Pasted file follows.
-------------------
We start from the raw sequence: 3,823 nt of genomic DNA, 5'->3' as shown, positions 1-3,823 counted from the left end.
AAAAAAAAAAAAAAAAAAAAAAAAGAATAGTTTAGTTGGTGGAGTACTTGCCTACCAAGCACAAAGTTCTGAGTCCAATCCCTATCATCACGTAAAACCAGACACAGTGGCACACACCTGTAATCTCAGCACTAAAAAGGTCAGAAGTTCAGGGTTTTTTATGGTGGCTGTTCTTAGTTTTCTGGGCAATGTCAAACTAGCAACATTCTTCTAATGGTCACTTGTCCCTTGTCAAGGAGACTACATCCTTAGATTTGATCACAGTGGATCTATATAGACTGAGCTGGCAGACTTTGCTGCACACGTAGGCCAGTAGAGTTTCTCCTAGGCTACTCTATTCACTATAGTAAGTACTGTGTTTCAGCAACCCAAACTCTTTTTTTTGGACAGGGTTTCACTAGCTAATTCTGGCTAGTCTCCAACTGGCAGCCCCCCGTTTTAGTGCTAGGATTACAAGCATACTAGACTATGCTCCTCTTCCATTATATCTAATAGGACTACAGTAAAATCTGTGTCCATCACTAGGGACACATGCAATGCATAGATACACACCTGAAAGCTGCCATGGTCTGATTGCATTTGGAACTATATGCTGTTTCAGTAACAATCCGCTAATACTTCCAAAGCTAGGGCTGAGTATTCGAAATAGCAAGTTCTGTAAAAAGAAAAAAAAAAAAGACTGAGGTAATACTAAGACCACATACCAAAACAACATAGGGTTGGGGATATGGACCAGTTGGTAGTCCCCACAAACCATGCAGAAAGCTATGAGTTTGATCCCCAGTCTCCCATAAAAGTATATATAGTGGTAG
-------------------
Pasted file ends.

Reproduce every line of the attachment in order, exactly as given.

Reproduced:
We start from the raw sequence: 3,823 nt of genomic DNA, 5'->3' as shown, positions 1-3,823 counted from the left end.
AAAAAAAAAAAAAAAAAAAAAAAAGAATAGTTTAGTTGGTGGAGTACTTGCCTACCAAGCACAAAGTTCTGAGTCCAATCCCTATCATCACGTAAAACCAGACACAGTGGCACACACCTGTAATCTCAGCACTAAAAAGGTCAGAAGTTCAGGGTTTTTTATGGTGGCTGTTCTTAGTTTTCTGGGCAATGTCAAACTAGCAACATTCTTCTAATGGTCACTTGTCCCTTGTCAAGGAGACTACATCCTTAGATTTGATCACAGTGGATCTATATAGACTGAGCTGGCAGACTTTGCTGCACACGTAGGCCAGTAGAGTTTCTCCTAGGCTACTCTATTCACTATAGTAAGTACTGTGTTTCAGCAACCCAAACTCTTTTTTTTGGACAGGGTTTCACTAGCTAATTCTGGCTAGTCTCCAACTGGCAGCCCCCCGTTTTAGTGCTAGGATTACAAGCATACTAGACTATGCTCCTCTTCCATTATATCTAATAGGACTACAGTAAAATCTGTGTCCATCACTAGGGACACATGCAATGCATAGATACACACCTGAAAGCTGCCATGGTCTGATTGCATTTGGAACTATATGCTGTTTCAGTAACAATCCGCTAATACTTCCAAAGCTAGGGCTGAGTATTCGAAATAGCAAGTTCTGTAAAAAGAAAAAAAAAAAAGACTGAGGTAATACTAAGACCACATACCAAAACAACATAGGGTTGGGGATATGGACCAGTTGGTAGTCCCCACAAACCATGCAGAAAGCTATGAGTTTGATCCCCAGTCTCCCATAAAAGTATATATAGTGGTAG